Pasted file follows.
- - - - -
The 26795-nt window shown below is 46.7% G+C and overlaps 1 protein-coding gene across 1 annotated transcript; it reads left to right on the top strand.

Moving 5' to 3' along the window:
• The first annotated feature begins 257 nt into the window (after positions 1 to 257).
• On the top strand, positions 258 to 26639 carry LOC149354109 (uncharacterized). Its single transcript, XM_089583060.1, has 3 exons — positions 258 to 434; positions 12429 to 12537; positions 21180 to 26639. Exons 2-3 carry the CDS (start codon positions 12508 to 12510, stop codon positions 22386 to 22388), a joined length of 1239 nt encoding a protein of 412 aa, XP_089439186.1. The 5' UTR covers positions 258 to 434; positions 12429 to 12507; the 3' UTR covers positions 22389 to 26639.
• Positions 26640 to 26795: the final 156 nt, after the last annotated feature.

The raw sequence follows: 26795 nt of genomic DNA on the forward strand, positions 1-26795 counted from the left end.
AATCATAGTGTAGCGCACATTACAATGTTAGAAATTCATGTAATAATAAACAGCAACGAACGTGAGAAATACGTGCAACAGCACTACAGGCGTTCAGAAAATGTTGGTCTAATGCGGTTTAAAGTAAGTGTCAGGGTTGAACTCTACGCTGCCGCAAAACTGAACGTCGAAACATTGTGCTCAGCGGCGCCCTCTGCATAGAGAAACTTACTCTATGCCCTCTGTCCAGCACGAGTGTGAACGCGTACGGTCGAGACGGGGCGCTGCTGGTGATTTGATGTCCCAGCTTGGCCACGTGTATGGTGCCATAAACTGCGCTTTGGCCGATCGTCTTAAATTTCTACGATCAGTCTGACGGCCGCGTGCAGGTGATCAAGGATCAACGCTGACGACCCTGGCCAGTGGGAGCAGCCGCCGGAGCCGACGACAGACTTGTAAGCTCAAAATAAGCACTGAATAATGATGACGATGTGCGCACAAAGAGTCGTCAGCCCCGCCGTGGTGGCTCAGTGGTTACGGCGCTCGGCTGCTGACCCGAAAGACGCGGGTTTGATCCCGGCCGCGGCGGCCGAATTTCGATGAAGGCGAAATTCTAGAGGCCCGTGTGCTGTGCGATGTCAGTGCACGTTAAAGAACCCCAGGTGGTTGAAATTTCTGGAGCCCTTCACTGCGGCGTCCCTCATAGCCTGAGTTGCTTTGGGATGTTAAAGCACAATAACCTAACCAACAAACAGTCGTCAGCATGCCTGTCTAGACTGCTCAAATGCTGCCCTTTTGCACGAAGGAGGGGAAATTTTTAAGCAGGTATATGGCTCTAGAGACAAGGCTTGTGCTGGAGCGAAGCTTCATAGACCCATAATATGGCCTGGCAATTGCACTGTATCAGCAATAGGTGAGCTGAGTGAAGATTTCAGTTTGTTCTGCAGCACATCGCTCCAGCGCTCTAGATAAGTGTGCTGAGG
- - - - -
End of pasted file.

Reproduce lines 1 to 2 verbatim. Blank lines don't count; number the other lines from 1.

The 26795-nt window shown below is 46.7% G+C and overlaps 1 protein-coding gene across 1 annotated transcript; it reads left to right on the top strand.

Moving 5' to 3' along the window: